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Dylan Morley
Dylan Morley

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Azure Logic Apps Standard - Part 2 Build Pipelines and Provisioning

In Part 1, we looked at the requirements and the solution design - now let's think about how to build a hello world application to prove out some deployment Pipelines using Azure DevOps.

I believe making sure your foundations are in a good shape first then building upon them really pays dividends in a new software project - you'll go a bit slower at first whilst you identify and fix issues, but you'll move so much faster as the delivery progresses.

You achieve this through building the necessary automation, testing your build and deploy process until you're happy with a few different scenarios. Invest time and get this right at the beginning. Do this by not focussing on the application itself, which we can just use a walking skeleton / hello-world type application, and instead focus on the deployment process.

What we'll aim to have working as part of this is

  • A simple, HTTP triggered logic application workflow that returns 'Hello World'
  • A build pipeline that produce an artifact, ready for deployment
  • A provisioning pipeline that will use the artifact, create infrastructure and deploy the logic application into

Workflow Extension Model

Logic App Standard is built as an extension on top of the functions runtime. This means the logic app runtime and all of the built-in connectors binaries need to be made available to your application, and you have a couple of choices here how to distribute them.

Bundled runtime

In this mode, you provide values for application settings AzureFunctionsJobHost__extensionBundle__id and AzureFunctionsJobHost__extensionBundle__version. All the required binaries are acquired by the functions host using these settings and this is essentially a managed process for you. This will result in a smaller build time artifacts, but you cannot use custom connectors - only the built in connectors that are in the version of the nuget package are available.

In this mode, you could have a simple deployment story - it's just the JSON files that make up the workflows that would need to be deployed

Package reference mode

In this mode, we don't provide the application settings and instead treat the logic app runtime as just another nuget package. This is available as package Microsoft.Azure.Workflows.WebJobs.Extension, which contains the logic app capabilities and the built-in connectors. We provide a package reference for the version of the runtime we want to consume, and any other packages we want in our solution. This is a more traditional model - we package up everything needed to run the application and deploy it.

If you want to use custom connectors, you must use package reference mode - and as that's a requirement for us, this choice is made for us.

Built in and Custom Connectors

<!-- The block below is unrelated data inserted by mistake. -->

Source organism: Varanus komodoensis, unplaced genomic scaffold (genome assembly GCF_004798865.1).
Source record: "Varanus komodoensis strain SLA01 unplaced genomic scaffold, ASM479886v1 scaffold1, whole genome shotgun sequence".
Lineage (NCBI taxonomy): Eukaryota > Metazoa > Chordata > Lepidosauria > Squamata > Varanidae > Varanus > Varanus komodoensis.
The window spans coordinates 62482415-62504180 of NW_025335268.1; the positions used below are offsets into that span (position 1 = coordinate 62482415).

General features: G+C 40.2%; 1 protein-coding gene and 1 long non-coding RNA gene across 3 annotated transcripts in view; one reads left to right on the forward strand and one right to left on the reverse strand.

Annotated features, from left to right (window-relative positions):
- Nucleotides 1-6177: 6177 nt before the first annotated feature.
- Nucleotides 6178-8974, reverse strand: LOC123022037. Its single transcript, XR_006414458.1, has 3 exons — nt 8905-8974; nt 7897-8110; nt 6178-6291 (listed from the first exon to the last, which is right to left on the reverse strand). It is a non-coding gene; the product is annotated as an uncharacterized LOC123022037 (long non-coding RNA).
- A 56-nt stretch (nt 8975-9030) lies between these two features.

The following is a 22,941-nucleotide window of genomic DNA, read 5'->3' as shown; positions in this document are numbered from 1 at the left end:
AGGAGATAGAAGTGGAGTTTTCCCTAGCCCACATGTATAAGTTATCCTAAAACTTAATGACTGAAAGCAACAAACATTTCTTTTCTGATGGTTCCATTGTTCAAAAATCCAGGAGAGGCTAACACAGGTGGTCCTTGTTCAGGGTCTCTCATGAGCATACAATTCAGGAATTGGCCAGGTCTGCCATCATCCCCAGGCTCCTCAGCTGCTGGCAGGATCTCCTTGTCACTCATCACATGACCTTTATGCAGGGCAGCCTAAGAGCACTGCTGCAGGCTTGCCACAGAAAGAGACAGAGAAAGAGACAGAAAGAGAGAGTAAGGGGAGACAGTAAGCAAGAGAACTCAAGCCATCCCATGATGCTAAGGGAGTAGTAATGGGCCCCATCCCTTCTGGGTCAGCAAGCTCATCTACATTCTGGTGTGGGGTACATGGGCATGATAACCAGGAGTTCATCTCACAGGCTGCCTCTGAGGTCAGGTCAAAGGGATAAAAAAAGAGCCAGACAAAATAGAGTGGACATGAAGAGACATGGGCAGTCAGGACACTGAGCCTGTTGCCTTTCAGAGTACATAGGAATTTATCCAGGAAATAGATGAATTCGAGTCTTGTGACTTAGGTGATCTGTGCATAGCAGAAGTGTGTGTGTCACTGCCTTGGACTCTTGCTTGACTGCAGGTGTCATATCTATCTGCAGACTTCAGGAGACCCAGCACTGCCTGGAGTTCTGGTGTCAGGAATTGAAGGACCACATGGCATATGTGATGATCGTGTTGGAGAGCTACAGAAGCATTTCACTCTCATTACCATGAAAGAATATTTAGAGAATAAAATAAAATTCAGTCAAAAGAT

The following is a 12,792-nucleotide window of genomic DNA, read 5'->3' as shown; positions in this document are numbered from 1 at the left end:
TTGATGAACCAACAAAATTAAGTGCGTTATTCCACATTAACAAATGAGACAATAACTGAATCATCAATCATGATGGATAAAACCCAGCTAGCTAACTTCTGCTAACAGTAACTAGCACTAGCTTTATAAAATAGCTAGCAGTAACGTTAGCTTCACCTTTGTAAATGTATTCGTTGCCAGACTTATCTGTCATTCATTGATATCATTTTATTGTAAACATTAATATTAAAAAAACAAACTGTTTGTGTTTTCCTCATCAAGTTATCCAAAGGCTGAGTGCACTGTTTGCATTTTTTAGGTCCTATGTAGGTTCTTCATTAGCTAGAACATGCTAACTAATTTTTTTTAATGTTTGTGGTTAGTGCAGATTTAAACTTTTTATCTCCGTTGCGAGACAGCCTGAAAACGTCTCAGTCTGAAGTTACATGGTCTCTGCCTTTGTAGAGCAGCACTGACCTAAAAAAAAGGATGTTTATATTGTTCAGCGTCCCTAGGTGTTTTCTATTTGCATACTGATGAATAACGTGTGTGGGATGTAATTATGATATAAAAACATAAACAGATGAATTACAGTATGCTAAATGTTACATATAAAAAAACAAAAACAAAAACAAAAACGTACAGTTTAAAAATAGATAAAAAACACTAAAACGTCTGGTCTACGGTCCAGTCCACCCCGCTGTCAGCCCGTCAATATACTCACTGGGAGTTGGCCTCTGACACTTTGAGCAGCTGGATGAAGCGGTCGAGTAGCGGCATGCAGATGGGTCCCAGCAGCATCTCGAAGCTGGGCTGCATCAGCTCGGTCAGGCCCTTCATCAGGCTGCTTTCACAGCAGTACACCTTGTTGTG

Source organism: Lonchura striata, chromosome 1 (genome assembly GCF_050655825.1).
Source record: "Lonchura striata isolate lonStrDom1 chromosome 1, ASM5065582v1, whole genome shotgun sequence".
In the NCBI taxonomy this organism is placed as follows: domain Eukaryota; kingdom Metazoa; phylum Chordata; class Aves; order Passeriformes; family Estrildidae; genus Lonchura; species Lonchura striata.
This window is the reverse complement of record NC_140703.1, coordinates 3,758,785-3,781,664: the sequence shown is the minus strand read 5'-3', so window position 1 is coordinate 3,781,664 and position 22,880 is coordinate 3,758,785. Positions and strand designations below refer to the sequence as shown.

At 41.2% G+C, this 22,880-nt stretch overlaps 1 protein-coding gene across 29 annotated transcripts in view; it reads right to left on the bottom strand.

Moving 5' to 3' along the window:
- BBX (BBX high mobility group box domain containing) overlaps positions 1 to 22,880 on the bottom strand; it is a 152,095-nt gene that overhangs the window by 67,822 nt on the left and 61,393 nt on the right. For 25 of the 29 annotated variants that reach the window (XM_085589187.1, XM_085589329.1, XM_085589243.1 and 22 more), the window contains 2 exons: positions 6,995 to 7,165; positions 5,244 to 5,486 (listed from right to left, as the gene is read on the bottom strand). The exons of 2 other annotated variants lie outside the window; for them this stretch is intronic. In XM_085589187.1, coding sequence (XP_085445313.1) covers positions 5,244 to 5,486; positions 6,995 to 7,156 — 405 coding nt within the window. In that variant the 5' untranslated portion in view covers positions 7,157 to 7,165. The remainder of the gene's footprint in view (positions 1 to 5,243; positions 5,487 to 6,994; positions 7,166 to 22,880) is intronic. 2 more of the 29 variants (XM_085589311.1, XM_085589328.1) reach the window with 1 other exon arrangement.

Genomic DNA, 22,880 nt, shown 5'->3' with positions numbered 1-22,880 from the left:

Why built in connectors?

Connectors are either built-in or managed, but what's the difference? When you choose a managed connector, you're going out of process and are making a call into a Microsoft provided connector. This will run in it's own infrastructure, and may come with certain limitations such as maximum size or number of calls per minute. When working in the consumption model, managed API connections can be a good choice and enable powerful integrations with little effort, but the limitations may impact your ability to perform particularly large workloads or have the performance profile you're aiming for,

With single tenant logic apps, we can provision our own plans to run our applications and built-in connectors run in-process on that infrastructure. Therefore, we don't have any rate limits enforced and the only limit is the infra itself. Keeping the call in-process will also provide performance benefits not previously available to us.

While there are a number of built-in connectors (and more on the way) when there's something not currently available, logic apps has an extensibility model that allows you to design your own functionality and make available via a nuget package. ASOS open sourced the Asos Cosmos Connector, which shows how you might go about building a connector.

The output of that is a nuget package, which we'll need to include in our deployments - that's easy enough, as it's just a csproj package reference. However, in order to get a local design time experience, the package also needs to be installed locally in your logic app runtime directory.

Custom Connectors - local experience

When working with a custom connector locally, you'll be using the VS Code IDE to view the workflows at design time, so any custom connectors you create need to be available to the IDE in order to understand how to display them to you, and display the relevant UI for particular actions based on the connector specification. The current version of the extension bundle is installed on your local machine in your user profile, in a sub-directory azure-functions-core-tools - this contains all the built-in connectors code, which are distributed as DLLS alongside the extension code.

Therefore, if we want our custom connectors to also be available, we need to register the connector so it's picked up by the extension. IF you've packaged up your connector as a nuget package, then you can use this to make it available on the local file system so that VS Code can display the relevant information.